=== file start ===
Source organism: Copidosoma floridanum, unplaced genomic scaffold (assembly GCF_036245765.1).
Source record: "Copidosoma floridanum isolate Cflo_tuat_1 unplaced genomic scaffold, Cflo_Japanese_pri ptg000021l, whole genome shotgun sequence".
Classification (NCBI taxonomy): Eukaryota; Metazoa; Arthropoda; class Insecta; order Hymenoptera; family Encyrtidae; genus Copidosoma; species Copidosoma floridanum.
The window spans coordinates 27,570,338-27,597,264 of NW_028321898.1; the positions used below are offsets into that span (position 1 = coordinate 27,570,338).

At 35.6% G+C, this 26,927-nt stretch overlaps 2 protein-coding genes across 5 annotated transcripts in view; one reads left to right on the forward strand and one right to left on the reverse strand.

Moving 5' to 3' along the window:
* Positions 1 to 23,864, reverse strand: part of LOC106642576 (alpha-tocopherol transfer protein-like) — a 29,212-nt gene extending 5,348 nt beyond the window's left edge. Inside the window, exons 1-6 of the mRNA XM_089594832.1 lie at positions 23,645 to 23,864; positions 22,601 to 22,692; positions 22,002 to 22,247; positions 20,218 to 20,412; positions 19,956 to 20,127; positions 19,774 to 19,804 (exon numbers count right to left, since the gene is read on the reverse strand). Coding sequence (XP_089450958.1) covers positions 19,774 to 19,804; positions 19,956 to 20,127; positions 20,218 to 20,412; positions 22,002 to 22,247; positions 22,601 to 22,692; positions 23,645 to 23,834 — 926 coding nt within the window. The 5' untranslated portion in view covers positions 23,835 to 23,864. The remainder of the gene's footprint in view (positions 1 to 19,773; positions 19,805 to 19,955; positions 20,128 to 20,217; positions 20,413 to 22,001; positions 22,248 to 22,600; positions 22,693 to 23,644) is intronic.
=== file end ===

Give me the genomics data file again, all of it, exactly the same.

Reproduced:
Source organism: Copidosoma floridanum, unplaced genomic scaffold (assembly GCF_036245765.1).
Source record: "Copidosoma floridanum isolate Cflo_tuat_1 unplaced genomic scaffold, Cflo_Japanese_pri ptg000021l, whole genome shotgun sequence".
Classification (NCBI taxonomy): Eukaryota; Metazoa; Arthropoda; class Insecta; order Hymenoptera; family Encyrtidae; genus Copidosoma; species Copidosoma floridanum.
The window spans coordinates 27,570,338-27,597,264 of NW_028321898.1; the positions used below are offsets into that span (position 1 = coordinate 27,570,338).

At 35.6% G+C, this 26,927-nt stretch overlaps 2 protein-coding genes across 5 annotated transcripts in view; one reads left to right on the forward strand and one right to left on the reverse strand.

Moving 5' to 3' along the window:
* Positions 1 to 23,864, reverse strand: part of LOC106642576 (alpha-tocopherol transfer protein-like) — a 29,212-nt gene extending 5,348 nt beyond the window's left edge. Inside the window, exons 1-6 of the mRNA XM_089594832.1 lie at positions 23,645 to 23,864; positions 22,601 to 22,692; positions 22,002 to 22,247; positions 20,218 to 20,412; positions 19,956 to 20,127; positions 19,774 to 19,804 (exon numbers count right to left, since the gene is read on the reverse strand). Coding sequence (XP_089450958.1) covers positions 19,774 to 19,804; positions 19,956 to 20,127; positions 20,218 to 20,412; positions 22,002 to 22,247; positions 22,601 to 22,692; positions 23,645 to 23,834 — 926 coding nt within the window. The 5' untranslated portion in view covers positions 23,835 to 23,864. The remainder of the gene's footprint in view (positions 1 to 19,773; positions 19,805 to 19,955; positions 20,128 to 20,217; positions 20,413 to 22,001; positions 22,248 to 22,600; positions 22,693 to 23,644) is intronic.